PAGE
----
Brunching at the Bacara

Chef Alexander Bollinger Aims to Offer Best Sunday Breakfast in Town

Chef Alexander Bollinger of Bacara’s Angel Oak has launched a Sunday brunch menu brimming with expertly executed classics, including eggs Benedict and lemon ricotta pancakes. | Credit: Paul Wellman

“We ultimately want to be the best brunch experience in town,” says Chef Alexander Bollinger of Angel Oak at the Ritz-Carlton Bacara on the western edge of Goleta. “If we’re not there yet, we’re very close to it.”

With a menu of brunch classics, upscale cocktails, epic ocean views (that may include migrating whales), and nearby Haskell’s Beach as the perfect place to stretch your post-feast legs, Angel Oak is certainly closing in on that crown just weeks after starting brunch service. Said one staffer when my family visited in late March, “It’s almost a better brunch restaurant than a dinner restaurant.” 

Here’s why.

Chef Alexander Bollinger of Bacara’s Angel Oaks

Homegrown chef:  Raised in Montecito, where his parents still live, Bollinger attended Montecito Union and Santa Barbara High before embarking on a culinary career. He became interested in food while young, thanks to his mom, an avid gardener and a good cook. “I wrote in my 6th grade yearbook that I wanted to be a professional chef,” said Bollinger. “That was before Emeril came on the Food Network and all that.” 

…with ample experience:  After graduating in 2005 from the Culinary Institute of America in New York, Bollinger, who is 36 years old, built his résumé working for famous chefs (Michael Voltaggio, Eric Ziebold, Tyler Florence) and respected hospitality groups (Charlie Palmer, Kimpton) in New York City, San Francisco, and Washington, D.C. He returned to Santa Barbara briefly to work at Cadiz and then came back for good to open Angel Oak in 2016. “I’ve been in full control of the menu since day one,” explained Bollinger, who now lives on Sola Street with his girlfriend, who works for the Montecito Country Club. 

Bacara Brunch

Classic menu:  “People try too hard to make brunch inventive,” said Bollinger. “It needs to resonate with your childhood and things that you had as a kid.” So he adheres mostly to classic brunch dishes: eggs Benedict, steak and eggs, bagel and lox, and so forth. “For the most part, people don’t do a very good job of executing simple things,” he explained, proud of the menu’s French omelet that’s straight out of the Escoffier Cookbook. “Our prices are a little more expensive, but I feel like techniques we’re using and the quality of ingredients represent a good value.”

During our meal, the croque madame ($21) was rich, savory, and gut-sticking; the fresh lox plate ($22) featured house-cured salmon with pickled onion, herbed cream cheese, avocado, and capers; the “AO” cobb salad ($26) came with huge slabs of Alaskan king crab; the country sausage patties with the basic two eggs toast entrée ($22) were brilliantly spiced and carried a great chew; and the lemon ricotta pancakes ($18) were a lesson in fluffy, from the smoothly whipped cheese to the soft cakes, all offset by sweet, tangy, almost crunchy rinds of candied lemon peel.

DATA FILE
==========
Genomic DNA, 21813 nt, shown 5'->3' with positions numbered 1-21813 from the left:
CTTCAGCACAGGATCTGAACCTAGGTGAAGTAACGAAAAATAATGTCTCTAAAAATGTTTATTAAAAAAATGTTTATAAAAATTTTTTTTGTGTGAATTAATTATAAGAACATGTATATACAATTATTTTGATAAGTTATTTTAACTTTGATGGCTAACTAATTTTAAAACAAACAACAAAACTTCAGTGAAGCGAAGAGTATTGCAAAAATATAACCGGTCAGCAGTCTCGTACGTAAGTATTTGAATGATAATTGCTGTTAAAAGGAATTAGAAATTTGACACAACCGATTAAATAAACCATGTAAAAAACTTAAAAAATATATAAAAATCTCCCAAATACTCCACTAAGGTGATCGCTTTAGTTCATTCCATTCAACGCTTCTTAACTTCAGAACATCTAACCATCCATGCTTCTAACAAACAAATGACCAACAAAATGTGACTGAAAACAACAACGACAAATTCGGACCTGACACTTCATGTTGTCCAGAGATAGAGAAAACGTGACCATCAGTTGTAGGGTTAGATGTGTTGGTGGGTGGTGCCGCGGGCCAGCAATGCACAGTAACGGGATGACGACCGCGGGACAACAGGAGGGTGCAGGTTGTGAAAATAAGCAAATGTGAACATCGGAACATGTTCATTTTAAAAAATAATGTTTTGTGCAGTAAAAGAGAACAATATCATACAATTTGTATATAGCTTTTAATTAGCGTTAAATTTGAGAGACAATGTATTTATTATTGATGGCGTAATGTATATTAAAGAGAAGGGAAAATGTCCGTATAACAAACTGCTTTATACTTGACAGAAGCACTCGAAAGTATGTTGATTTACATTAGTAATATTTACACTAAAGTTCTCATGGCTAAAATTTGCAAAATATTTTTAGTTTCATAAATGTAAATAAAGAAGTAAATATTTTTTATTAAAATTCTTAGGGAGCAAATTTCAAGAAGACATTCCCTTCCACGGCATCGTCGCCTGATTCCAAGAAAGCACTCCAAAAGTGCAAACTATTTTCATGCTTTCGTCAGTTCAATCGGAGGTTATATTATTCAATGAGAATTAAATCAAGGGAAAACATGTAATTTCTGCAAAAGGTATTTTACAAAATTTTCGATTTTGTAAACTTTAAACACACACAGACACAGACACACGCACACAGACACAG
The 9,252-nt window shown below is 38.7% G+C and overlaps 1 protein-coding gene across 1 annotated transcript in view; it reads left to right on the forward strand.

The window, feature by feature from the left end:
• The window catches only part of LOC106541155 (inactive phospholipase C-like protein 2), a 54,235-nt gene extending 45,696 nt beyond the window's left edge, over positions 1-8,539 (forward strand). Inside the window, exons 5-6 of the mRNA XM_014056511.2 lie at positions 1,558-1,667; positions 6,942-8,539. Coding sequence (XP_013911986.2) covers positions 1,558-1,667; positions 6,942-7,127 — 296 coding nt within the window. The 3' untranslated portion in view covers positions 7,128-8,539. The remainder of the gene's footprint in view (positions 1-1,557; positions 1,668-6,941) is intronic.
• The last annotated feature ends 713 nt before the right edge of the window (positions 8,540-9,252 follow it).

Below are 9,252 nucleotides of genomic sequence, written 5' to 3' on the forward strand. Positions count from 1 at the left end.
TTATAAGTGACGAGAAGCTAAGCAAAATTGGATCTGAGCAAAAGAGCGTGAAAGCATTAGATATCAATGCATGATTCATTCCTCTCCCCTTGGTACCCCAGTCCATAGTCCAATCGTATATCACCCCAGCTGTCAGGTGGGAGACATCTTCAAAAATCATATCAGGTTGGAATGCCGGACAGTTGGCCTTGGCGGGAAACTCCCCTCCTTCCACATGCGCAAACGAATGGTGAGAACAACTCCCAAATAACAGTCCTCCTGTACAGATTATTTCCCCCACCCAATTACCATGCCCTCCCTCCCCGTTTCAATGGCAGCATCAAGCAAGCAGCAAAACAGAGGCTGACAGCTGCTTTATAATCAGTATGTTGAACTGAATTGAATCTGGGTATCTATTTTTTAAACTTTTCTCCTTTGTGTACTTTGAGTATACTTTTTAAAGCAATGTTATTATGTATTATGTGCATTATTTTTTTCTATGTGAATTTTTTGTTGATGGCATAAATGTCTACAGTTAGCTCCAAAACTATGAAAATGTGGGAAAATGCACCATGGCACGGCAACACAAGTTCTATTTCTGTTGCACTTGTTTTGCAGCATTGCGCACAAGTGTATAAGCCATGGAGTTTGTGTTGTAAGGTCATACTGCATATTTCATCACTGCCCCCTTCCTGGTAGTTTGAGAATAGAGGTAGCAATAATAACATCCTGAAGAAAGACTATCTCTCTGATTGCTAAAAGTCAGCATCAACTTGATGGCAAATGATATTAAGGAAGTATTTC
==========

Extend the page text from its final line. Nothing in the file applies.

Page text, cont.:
Bollinger’s goal? “Quality ingredients, executed perfectly in a timely fashion with service that’s unparalleled.” 

Designer drinks:  The Bloody Marys ($16) are the star of the cocktail menu, served with options on the booze, mix, rim, and garnish. I went with Wheatley Vodka, spicy mix, Tajin seasoned salt rim, and a thick-cut slice of peppercorn- and Espelette-crusted Beeler’s bacon — one of the best Bloodys in my long-term memory. 

Lemon Ricotta Pancakes at Angel Oaks

Kid-friendly nature:  As you await the meal and then leisurely enjoy it, your kids can go hang with the naturalists from Jean-Michel Cousteau’s Ocean Futures. With binoculars, informational posters, and even Lego whales to construct, they serve as the Bacara’s kids’ program. But they’re not babysitters, so make sure your kids are engaged and well-behaved as they peer for dolphins, whales, and swooping hawks. 

The challenge:  Despite Bollinger’s efforts to attract notoriously stationary Santa Barbarans, the Angel Oak clientele remains about 80 percent hotel guests. “It’s just hard to get the local clientele out here,” he said. “They feel like you’re driving to L.A. or something.”

And don’t forget dinner:  Every night, Bollinger runs Angel Oak as a “progressive, modern American steakhouse” with a strong seafood kick. “We try to keep things fun and playful and nouveau while respecting the classics,” he said.

4•1•1 | Angel Oak at the Ritz-Carlton Bacara (8301 Hollister Ave., Goleta) offers brunch on Sundays only, 10:30 a.m. – 2 p.m. Call (805) 571-4220 for reservations, which are recommended. See


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